top of page

Review: One True Thing

Teenage life in the media spotlight

Nicole Hayes looks at the media and politics through the eyes of the Premier's daughter  in 'One True Thing'. (Cover image of 'One True Thing')

There’s YA realism and there’s YA realism. 'One True Thing' is definitely the latter: a great story with a relatable protagonist who draws the reader into current, relevant and topical issues. Following Nicole Hayes's 2013 debut novel 'The Whole of My World', which examined grief and the attitude of sports clubs and stars towards women; 'One True Thing' – released earlier this month – tackles the media, its treatment of women in politics, and the effect of negative coverage on families.

Frankie, 16, is the daughter of Rowena Mulvaney, who, after being elevated to Premier of Victoria by her party, is running to be the first elected female premier of the state. Other than this, Frankie is your average teenage girl: she’s into music, hangs with her friends, and is in a band – No Politics – with Kessie, Tyler and Van. Frankie knows everyone is watching her, waiting for some embarrassing moment they can post online, and this grows more acute as the election campaign begins – anyone with a phone or a camera can be a ‘reporter’. Best friend and political activist Kessie is off spending more time with her new girlfriend, and introduces Frankie to her new neighbour, Jake, who has aspirations to be a journalist, photographer and get to know Frankie better.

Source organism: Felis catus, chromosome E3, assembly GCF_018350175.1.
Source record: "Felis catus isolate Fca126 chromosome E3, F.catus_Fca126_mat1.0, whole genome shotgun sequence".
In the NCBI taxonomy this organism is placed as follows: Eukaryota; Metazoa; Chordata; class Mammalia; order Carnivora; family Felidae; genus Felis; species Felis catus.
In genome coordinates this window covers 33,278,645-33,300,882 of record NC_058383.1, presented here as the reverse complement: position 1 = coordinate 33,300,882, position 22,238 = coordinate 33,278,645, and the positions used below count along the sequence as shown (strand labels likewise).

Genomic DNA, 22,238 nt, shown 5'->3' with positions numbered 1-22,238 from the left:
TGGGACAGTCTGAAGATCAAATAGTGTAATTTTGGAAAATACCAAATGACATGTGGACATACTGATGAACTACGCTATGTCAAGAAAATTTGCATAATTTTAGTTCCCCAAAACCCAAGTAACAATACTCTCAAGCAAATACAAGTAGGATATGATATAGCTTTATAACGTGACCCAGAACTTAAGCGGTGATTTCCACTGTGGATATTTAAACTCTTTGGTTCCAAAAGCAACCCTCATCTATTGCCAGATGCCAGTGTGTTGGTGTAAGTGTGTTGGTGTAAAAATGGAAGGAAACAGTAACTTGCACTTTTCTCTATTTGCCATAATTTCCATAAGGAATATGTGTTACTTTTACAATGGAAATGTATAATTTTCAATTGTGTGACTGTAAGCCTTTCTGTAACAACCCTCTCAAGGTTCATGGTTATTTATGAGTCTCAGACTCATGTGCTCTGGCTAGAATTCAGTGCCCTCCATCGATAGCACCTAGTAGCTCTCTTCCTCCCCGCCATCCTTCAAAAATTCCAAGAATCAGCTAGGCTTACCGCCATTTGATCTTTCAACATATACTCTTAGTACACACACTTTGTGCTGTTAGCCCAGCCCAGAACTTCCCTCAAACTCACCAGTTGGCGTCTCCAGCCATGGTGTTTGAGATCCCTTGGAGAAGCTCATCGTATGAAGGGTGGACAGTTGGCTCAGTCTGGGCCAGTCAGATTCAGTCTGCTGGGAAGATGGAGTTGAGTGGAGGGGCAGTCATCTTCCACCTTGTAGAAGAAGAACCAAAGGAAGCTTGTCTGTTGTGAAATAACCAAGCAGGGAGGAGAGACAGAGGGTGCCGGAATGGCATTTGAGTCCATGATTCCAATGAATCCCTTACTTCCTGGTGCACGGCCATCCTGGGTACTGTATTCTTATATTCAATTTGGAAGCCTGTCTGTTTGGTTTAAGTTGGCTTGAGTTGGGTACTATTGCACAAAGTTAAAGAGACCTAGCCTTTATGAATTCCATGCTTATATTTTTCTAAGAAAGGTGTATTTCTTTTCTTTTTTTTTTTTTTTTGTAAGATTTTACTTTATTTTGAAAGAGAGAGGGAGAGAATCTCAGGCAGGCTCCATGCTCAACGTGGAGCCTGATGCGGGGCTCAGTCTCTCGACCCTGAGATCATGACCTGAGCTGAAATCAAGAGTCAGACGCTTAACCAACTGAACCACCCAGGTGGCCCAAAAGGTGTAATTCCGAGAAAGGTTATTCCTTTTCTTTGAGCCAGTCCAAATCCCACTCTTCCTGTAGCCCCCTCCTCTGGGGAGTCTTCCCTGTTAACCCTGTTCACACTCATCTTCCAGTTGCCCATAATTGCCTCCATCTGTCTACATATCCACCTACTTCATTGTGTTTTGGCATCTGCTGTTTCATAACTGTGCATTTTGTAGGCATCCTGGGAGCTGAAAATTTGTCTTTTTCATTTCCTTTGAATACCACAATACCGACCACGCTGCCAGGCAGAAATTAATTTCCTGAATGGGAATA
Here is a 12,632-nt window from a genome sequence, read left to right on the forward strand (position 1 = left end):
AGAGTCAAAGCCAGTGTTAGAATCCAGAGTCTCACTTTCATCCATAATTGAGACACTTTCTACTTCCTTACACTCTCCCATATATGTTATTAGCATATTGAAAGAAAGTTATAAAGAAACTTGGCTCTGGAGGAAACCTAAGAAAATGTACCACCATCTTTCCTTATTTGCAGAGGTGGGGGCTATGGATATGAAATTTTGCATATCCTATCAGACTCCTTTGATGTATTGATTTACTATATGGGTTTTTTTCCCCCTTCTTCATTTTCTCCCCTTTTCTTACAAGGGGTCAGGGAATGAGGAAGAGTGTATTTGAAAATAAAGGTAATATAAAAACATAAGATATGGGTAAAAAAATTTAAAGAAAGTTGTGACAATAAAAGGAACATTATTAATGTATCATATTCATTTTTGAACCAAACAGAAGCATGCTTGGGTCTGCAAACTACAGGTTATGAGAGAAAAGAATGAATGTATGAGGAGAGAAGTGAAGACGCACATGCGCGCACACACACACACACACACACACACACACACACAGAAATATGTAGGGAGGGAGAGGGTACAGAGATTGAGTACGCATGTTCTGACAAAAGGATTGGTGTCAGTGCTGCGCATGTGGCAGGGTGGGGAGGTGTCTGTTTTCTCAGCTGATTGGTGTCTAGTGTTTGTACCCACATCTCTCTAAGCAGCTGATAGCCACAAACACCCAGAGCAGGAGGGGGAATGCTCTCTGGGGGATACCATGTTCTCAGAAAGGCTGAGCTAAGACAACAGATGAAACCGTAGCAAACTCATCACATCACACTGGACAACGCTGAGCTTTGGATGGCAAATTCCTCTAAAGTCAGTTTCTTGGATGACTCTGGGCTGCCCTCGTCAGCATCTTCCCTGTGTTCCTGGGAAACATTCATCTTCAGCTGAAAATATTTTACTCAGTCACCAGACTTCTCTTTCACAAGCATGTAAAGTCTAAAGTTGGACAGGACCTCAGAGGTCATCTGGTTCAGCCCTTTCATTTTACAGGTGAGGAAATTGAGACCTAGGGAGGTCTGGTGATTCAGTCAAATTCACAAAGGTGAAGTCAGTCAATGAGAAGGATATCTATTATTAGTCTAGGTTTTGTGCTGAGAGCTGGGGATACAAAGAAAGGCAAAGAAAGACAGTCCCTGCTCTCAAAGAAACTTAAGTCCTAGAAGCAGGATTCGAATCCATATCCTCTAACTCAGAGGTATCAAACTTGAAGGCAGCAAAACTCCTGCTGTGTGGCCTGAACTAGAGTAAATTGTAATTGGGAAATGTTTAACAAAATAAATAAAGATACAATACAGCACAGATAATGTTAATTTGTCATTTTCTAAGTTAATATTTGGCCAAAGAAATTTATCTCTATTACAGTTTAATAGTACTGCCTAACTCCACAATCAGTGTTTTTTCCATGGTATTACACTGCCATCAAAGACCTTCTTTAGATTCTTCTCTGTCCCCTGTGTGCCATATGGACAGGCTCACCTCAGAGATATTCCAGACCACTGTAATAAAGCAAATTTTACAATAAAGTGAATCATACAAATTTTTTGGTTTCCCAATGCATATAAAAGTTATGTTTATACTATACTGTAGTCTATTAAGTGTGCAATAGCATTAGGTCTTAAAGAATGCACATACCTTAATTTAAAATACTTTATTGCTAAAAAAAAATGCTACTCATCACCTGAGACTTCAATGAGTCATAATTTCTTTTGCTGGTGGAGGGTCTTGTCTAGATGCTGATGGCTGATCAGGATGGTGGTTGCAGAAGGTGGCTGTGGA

Frankie’s busy juggling school, a blossoming relationship, the band’s internal politics and occasional media appearances with her mum until photos are released showing the Premier with a younger man. Rumours fly, and Frankie’s parents won’t tell her or younger brother Luke exactly what’s going on. Suddenly every move Frankie and her family makes is on show, under scrutiny and everyone seems to know more about her life than she does.

I have to admit that, as a former journalist, I was nodding my head in furious agreement all the way through this book. The grubby headline-creating, ratings-chasing, ‘it’s all in the public interest’, personal vendetta reporter/journalist/presenters do exist – and damage can be done quickly, easily and without remorse. 'One True Thing' reflects recent and current events, including media hounding of former Australian PM Julia Gillard, and the ‘woman issue’ in politics. The rumours, innuendo, bullying, harassment and scrutiny is particularly hard on Frankie and Luke; who know the truth, but are still on the receiving end of the fallout at school and in public. The story also explores issues of good publicity versus bad publicity, the role of the media, and the impact of coverage regarding the private lives of public figures – and the families who did not ask to be part of public life.

Hayes’s first book, 'The Whole of My World', hit hard at the culture surrounding sports clubs – a culture that is, hopefully, changing. As characters, Frankie, her family, Kessie and Jake are all easy to like, well-written and believable; and while not every teenager is the child of a public figure, the messages from 'One True Thing' are clear: everyone is watching everyone all the time; the message is hard to control; and negative coverage – whether through a radio show, television news, magazine, or a throw-away comment on a blog or social media site – can have far-reaching and devastating effects; regardless of their truthfulness or validity. Hayes has demonstrated in both her books that ‘adult’ issues are not out of reach of younger readers; in fact, by making these topics accessible she proves that, as Premier Mulvaney says, “All it takes for evil to happen is for good women to stand back and watch.”

bottom of page